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What is Vegan Wine?

At first glance, this might seem odd. Wine is made from grapes and yeast: if this isn’t a vegan product, what is? As it happens, truly vegan wines are rarer than people think. Here’s why...


When wines are made, they go through a lot of different processes before arriving bottled at your table. After the grapes have been picked, prepared, and fermented, the wine is generally then clarified to remove sediment before bottling. Most winemakers remove all the little bits of grape and yeast cells to make sure the wine is clear rather than murky, and can’t re-ferment in the bottle.

There are lots of different ways for wines to be clarified, including:

  • Racking – moving wine from one barrel to another, leaving the dregs behind at the bottom of the original barrel
  • Filtering – passing the wine through various materials or membranes in order to trap the sediment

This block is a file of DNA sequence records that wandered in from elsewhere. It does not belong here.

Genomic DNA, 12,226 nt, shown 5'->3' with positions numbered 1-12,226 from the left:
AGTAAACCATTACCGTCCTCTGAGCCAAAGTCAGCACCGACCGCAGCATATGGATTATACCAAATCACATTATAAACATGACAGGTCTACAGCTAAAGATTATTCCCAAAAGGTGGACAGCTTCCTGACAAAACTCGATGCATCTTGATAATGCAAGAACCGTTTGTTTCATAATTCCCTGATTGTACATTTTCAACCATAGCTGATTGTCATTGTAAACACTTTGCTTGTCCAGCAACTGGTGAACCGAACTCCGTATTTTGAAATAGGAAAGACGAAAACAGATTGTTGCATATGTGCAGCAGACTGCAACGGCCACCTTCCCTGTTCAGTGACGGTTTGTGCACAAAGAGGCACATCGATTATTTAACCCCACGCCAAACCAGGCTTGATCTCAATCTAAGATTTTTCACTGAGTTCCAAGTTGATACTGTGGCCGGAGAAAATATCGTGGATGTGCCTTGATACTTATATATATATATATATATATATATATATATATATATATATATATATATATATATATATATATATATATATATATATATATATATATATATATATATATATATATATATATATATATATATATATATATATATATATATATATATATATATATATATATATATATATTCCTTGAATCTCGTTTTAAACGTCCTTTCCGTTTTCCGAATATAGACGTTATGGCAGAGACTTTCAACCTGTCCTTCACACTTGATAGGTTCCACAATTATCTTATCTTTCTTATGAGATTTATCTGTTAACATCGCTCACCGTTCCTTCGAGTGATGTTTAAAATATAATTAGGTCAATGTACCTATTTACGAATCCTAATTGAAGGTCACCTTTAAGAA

• Cold stabilization – chilling the wine to a very low temperature and removing the crunchy bits of tartaric acid that form
  • Fining – adding a protein that binds with the sediment and makes it easier to trap whilst filtering

Fining is the point that can make a lot of wines out-of-bounds for some vegans, as a lot of fining agents are non-vegan proteins such as blood and bone marrow, milk proteins, egg albumen, fibres from crustacean shells, fish oils, and gelatins, amongst others. Once these have been added into the wine, the final product is technically no longer vegan.


Whilst this is not a sticking point for all vegans, if you want to drink vegan wines, don’t despair, there are a wide variety of wines that have been produced using completely vegan-friendly techniques.

Vegan fining agents are starting to become more widely available, with winemakers using things like carbon, bentonite clay, limestone, kaolin clay, plant casein, silica gel, and vegetable plaques to ensure their wines are completely animal-friendly.

You can also drink wines that haven’t been fined or filtered at all. Natural wines are growing in popularity, and many of them are of exquisite quality and flavour – as well as being totally vegan.

Nowadays, there’s a lot more awareness about vegan products, and many winemakers are starting to provide this information by labelling their bottles as such. While a lot of vegan wines still don’t mention it on the label, the need for awareness is catching on, and it’s becoming far more straightforward for consumers to make informed choices about what they’re drinking.

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